There are two modules here, and several versions of each. ataraid.o is the support module required for all ATA RAID drivers, including Medley. Many kernels will already have this built in so you may not need this. If you do need it, you will have to load it before medley.o.
These modules are available for 2.4.22 and they might work for slightly older kernels as well (2.4.2x is a good bet). This version will not work with 2.4.23 and above, but I expect to release a new binary when Linux 2.4.23 has been released.
Which module to use depends on the configuration of the kernel. If you have an SMP kernel (one that supports multiple CPU's), you must use the SMP version, otherwise choose the normal one. If you can access a shell you can see if it's an SMP kernel by typing cat /proc/version and see if SMP is mentioned.
The module to use also depends on whether your kernel has module versions enabled (CONFIG_MODVERSIONS in the kernel configuration). There is no easy way to find out, so try both.
The modules might work on patched kernels and have to be loaded with insmod -N, and even on other versions than 2.4.22, in which case you have to load them with insmod -f. No guarantees it will work though.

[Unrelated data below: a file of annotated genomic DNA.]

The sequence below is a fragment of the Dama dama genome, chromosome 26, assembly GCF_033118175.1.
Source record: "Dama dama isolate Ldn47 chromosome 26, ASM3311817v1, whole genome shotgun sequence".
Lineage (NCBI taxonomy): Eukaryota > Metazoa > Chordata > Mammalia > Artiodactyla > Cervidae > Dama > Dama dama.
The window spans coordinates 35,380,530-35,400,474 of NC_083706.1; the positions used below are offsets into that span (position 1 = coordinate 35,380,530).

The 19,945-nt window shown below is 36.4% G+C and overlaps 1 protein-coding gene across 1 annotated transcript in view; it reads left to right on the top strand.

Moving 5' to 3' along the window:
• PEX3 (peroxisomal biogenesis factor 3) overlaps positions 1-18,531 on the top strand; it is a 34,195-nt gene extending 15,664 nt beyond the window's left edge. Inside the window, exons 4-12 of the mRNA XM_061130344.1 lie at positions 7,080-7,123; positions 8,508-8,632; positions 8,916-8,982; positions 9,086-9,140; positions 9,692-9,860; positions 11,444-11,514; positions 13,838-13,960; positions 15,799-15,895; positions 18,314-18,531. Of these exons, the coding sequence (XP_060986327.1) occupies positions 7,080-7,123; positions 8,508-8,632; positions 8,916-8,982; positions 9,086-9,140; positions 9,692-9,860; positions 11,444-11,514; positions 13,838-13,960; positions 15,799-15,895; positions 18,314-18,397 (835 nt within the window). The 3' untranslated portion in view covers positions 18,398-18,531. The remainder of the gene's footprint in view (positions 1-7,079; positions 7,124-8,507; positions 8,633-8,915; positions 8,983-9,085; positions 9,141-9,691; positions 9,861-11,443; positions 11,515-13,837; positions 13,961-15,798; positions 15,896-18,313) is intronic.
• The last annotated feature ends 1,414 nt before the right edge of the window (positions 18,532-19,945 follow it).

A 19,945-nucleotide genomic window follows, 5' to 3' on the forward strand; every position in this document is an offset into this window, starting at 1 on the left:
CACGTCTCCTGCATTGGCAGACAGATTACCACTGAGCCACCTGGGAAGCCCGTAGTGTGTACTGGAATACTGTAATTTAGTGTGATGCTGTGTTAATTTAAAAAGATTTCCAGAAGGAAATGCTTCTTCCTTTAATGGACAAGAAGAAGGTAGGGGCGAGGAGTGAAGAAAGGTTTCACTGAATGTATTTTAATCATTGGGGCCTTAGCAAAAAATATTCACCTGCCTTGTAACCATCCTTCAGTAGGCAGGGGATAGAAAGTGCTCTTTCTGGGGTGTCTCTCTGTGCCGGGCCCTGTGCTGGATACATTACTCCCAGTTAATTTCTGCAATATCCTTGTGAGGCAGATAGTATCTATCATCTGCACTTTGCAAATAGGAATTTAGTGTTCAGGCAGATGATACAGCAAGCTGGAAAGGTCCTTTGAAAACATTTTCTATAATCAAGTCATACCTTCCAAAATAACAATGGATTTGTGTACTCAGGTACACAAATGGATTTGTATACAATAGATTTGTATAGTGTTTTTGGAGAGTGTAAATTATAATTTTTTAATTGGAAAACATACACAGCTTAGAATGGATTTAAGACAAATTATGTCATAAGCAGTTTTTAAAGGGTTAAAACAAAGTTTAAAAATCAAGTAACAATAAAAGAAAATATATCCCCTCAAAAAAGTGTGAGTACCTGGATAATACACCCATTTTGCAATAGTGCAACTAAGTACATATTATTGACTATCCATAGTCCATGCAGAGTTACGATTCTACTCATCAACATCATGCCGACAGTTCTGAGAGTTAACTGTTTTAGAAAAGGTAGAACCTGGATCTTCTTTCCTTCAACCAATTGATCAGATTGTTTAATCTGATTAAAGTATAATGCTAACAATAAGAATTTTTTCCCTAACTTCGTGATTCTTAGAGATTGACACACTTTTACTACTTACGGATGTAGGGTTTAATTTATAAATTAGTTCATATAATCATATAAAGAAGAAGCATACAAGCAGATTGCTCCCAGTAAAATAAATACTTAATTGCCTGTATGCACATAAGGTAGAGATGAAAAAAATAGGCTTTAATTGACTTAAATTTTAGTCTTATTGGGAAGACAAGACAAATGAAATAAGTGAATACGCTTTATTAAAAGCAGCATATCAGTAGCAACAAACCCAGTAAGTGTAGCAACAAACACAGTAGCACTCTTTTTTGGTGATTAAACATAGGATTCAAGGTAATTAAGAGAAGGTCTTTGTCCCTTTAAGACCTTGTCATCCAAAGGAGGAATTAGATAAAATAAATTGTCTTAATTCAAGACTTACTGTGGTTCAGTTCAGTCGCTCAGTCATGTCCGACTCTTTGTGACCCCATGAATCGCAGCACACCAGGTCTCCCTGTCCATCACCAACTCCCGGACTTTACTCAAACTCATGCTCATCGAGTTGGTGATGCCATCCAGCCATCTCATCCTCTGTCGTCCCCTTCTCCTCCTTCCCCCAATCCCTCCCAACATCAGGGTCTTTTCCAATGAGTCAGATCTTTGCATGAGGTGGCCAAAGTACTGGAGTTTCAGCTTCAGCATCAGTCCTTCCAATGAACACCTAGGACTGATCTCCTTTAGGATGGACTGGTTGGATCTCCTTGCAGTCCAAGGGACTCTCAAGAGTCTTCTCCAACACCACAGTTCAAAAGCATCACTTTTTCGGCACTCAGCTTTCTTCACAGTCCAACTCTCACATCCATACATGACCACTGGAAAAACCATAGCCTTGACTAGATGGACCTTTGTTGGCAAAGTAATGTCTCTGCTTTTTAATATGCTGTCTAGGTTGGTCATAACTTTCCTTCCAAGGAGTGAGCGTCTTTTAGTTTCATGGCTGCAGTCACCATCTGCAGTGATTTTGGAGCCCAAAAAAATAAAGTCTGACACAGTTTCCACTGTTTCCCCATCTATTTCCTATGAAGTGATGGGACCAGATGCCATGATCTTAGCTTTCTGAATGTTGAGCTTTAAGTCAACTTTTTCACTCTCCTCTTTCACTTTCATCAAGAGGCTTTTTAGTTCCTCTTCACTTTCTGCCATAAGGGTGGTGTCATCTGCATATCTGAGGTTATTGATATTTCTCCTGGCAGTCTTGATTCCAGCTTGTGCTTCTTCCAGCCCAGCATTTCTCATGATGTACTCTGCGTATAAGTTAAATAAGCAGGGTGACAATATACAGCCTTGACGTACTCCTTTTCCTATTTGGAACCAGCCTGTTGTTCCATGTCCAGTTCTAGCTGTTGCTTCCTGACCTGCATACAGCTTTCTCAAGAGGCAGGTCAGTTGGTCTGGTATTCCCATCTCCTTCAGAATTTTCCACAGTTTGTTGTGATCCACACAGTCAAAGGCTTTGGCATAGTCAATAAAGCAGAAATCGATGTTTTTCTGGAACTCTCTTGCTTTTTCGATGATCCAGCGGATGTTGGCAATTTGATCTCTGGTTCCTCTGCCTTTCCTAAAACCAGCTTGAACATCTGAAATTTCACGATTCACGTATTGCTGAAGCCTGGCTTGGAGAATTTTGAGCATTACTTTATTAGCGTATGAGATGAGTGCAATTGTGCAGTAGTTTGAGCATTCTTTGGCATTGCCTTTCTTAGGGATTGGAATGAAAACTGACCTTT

This driver has been reported to work with the following configurations:
So far, no configurations have been reported as non-working.
Any feedback is highly appreciated. Even if it's just to say "It worked for me" or "It didn't work" - please include some information about your configuration. I'll be happy to try to help if you have problems getting it to work. But please use the mailing list for all support questions (see under News above).
I've written a program to spawn daemons that you want running all the time, when you don't want to run it from inittab or if you don't have root access on the box. It's very undocumented, but you can get it here.
Just build it with "make respawn" and (if you have root access) install it to /usr/bin.
Run "respawn -h" for help or read below:
Usage: respawn [OPTIONS]... start FILE [ARGS]... Executes FILE in the background, automatically restarting it if it dies, optionally saving its standard output and standard error. respawn [OPTIONS]... stop Stop a program, by signalling the watching process. respawn [OPTIONS]... restart Cause the program to be reloaded by signalling the watching process -d, --chdir=DIR Change to the specified directory before starting. -l, --logfile=FILE Log program's standard output and standard error to FILE (only useful when starting). If not specified, output will go to /dev/null. -q, --quietlog Don't log the program's standard output and error, only spawn and exit messages. to FILE (only useful when starting). If not specified, output will go to /dev/null. -o, --truncate-log Truncate the logfile. Otherwise, append to it. -p, --pidfile=FILE Save the PID of the watcher process to FILE. If not specified, the PID file is not saved and stop or restart will not work. -t, --delay=VAL Delay for VAL seconds before respawning program when it has terminated (default: 10). Report bugs to thomas at horsten.com.